WASHINGTON (Reuters) - Donald Trump pulled off one of the biggest upsets in American political history when he toppled Hillary Clinton in the U.S. presidential election on Tuesday - and he did it using far less cash than his rival.
Relying heavily on an unorthodox mix of social media, unfiltered rhetoric, and a knack for winning free TV time, the New York real estate businessman likely paid less than $5 per vote during his insurgent White House bid, about half what Clinton paid, according to a Reuters analysis of campaign finance records and voting data. Those figures assume the candidates spent all the funds they raised.
Trump's cost-effective win has upended prevailing concepts about the influence of money in American politics and raised the question of whether a lean, media-savvy campaign can become the new model for winning office in the United States.
Political strategists and academics tend to agree, however, that Trump's performance would be tough to repeat. A household name for his luxury brand resorts, reality TV stardom, and ability to surround himself with non-stop controversy, Trump held advantages that many political candidates lack.
"I think this is a case where Trump had unique characteristics as a candidate that allowed him to pursue a different type of strategy," said Tony Corrado, a professor of government at Colby College in Maine.
In total, Trump raised at least $270 million since launching his campaign in June 2015, a little more than a third of the money that Obama's re-election campaign spent in 2012, according to the most recent filings with the Federal Elections Commission.
With vote counting wrapping up in the early hours of Wednesday, Trump had won some 59 million votes nationwide in the general election. That amounts to less than $5 per vote for the $270 million he spent.
According to data analytics firm mediaQuant, Trump garnered about $5 billion worth of free media coverage during the election campaign, more than twice the amount earned by Clinton, a lifelong politician who served as secretary of state, senator, and first lady at different times in her career.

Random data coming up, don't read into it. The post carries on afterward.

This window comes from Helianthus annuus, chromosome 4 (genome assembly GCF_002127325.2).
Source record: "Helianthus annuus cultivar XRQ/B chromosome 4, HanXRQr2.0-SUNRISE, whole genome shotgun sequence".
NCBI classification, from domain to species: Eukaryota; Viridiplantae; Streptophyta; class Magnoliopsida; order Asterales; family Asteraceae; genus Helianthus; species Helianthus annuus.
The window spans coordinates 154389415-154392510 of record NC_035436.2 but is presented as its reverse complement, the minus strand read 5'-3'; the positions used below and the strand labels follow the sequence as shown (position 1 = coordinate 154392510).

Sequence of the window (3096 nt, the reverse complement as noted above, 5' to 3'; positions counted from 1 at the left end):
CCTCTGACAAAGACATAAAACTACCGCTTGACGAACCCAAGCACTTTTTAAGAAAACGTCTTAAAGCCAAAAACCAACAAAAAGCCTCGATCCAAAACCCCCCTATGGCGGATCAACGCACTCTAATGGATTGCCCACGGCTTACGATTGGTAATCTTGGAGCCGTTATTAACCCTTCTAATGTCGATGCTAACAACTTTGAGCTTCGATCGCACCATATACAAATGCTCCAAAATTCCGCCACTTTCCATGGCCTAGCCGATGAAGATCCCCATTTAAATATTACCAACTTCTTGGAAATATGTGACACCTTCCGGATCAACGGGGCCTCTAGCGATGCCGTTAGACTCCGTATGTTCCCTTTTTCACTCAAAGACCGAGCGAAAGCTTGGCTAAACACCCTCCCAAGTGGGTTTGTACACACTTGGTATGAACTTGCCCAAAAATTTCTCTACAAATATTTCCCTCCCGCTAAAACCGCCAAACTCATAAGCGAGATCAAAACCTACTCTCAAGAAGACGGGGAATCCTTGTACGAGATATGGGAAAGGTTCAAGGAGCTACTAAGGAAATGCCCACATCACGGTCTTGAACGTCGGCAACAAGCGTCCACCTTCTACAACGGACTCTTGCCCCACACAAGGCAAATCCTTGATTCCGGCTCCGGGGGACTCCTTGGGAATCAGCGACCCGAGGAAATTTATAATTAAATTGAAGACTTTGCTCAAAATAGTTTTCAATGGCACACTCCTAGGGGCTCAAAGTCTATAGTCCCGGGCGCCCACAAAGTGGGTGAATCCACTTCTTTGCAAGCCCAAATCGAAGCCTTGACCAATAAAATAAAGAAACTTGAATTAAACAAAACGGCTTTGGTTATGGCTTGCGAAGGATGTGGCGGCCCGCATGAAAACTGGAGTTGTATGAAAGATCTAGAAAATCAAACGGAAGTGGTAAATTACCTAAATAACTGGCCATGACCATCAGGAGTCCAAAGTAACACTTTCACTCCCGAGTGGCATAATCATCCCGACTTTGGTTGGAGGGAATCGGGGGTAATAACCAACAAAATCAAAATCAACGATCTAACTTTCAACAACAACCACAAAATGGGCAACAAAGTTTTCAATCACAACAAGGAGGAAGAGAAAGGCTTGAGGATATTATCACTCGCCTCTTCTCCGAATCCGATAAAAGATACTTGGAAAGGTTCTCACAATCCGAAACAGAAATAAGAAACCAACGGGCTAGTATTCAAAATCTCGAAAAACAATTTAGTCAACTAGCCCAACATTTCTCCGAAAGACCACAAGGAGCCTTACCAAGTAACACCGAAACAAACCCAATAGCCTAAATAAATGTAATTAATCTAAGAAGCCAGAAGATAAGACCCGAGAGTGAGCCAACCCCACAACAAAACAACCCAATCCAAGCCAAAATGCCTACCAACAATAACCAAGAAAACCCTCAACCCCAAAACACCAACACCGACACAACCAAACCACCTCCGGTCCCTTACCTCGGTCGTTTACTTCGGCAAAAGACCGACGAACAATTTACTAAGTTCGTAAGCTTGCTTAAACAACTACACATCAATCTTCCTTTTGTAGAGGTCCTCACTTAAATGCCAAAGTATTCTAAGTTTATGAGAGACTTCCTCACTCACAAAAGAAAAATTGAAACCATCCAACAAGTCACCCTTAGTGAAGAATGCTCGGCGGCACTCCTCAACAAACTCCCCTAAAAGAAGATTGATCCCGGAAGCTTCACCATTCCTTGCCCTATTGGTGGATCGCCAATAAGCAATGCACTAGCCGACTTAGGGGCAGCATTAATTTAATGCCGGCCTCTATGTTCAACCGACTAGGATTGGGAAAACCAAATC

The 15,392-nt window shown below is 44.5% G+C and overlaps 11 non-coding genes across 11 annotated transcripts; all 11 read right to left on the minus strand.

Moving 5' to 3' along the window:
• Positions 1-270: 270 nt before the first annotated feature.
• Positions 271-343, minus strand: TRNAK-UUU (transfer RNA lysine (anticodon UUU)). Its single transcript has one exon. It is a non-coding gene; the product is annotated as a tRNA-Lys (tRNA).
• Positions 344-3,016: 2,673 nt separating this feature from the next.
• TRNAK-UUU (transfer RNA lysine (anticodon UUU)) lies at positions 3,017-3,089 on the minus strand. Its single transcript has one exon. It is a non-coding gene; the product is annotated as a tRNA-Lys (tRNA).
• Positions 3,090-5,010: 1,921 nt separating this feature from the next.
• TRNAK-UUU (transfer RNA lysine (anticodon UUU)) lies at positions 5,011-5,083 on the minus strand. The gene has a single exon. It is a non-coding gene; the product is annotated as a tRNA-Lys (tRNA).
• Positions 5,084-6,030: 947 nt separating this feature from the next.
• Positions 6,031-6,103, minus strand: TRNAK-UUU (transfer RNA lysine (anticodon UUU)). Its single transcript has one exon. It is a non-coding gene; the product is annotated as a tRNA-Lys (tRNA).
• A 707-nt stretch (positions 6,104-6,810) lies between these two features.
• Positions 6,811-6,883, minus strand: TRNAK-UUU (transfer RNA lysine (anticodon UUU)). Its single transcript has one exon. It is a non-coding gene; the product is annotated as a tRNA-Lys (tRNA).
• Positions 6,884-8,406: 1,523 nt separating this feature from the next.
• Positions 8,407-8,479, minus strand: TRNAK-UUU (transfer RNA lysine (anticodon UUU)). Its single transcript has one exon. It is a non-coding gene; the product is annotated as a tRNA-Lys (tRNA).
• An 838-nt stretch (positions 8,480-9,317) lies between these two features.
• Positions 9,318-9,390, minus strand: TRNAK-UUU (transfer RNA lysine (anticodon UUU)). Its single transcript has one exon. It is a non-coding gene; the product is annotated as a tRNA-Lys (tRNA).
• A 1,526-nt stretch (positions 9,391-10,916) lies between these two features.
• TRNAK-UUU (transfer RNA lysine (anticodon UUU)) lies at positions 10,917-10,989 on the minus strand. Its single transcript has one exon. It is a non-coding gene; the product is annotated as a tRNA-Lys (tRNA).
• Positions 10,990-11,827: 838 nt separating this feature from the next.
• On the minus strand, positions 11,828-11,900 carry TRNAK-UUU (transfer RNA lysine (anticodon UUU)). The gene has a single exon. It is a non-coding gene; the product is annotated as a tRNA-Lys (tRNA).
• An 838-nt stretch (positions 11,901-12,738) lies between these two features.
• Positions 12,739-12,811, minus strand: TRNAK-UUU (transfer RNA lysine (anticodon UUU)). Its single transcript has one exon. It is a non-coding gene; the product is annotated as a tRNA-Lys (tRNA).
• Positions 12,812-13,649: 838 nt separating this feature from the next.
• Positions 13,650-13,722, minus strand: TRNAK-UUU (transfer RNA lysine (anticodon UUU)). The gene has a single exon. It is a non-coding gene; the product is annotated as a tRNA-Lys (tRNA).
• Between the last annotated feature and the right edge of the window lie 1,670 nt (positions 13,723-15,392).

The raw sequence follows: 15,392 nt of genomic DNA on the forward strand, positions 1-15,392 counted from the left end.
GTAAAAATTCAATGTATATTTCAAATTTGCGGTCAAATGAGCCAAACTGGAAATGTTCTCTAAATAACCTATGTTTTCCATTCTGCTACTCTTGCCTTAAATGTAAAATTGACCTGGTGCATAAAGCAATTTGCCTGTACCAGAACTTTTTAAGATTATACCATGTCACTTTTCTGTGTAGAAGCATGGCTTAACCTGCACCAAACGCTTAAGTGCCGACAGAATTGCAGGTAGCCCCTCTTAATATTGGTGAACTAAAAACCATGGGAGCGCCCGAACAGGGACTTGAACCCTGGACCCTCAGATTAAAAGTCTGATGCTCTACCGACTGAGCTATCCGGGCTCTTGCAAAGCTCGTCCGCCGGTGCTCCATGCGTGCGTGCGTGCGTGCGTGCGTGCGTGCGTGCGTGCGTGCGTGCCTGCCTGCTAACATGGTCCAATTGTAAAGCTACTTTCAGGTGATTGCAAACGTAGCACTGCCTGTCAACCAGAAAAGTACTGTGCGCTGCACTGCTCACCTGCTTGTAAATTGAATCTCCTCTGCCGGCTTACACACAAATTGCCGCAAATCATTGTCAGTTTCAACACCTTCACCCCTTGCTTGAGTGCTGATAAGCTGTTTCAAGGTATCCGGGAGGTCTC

mediaQuant adds up all the unpaid coverage the candidates earn in newspapers, magazines and social media and then compares the sum to what a comparable amount of coverage, with the same kind of reach, would have cost in advertising.
Trump has also frequently dominated news cycles with provocative rhetoric that breaks taboos, including unabashed insults targeting women he dislikes over Twitter, or unusual policy proscriptions like his call to temporarily ban Muslims from entering the country to prevent domestic attacks, or to force Mexico to pay for a multi-billion dollar border wall to keep out immigrants.
Trump made his self-funding a selling point early in his campaign as he fended off 16 Republican rivals for the party nomination, arguing that by eschewing big donors he was not beholden to special interests.
But once he secured the nomination, Trump changed course and began fundraising in earnest, replicating the small dollar fundraising juggernaut of another insurgent candidate, Democrat Bernie Sanders, along the way.
Clinton raised at least $521 million, according to filings.
The former secretary of state stuck to the more traditional campaigning model of launching expensive television ads and funding hundreds of staffers who fanned across the country to work to increase voter turnout on Election Day.
She spent more than $237 million on television ads and more than $42 million on hundreds of staffers.
She also benefited from spending by the Super PACs supporting her candidacy, which are allowed to raise and spend unlimited amounts of money but cannot coordinate directly with the campaign. More than a dozen people, including hedge fund magnate Donald Sussman and global financier George Soros, wrote multi-million checks to Priorities USA, the primary PAC supporting her campaign, according to filings.
Michael Traugott, a political science professor at the University of Michigan, said the traditional U.S. model for picking presidents might seem odd to people in other nations, where campaigns are shorter and require less cash.
"The system is clearly broken," Traugott said.
(Additional reporting by Michelle Conlin; Editing by Richard Valdmanis, Alistair Bell and Grant McCool)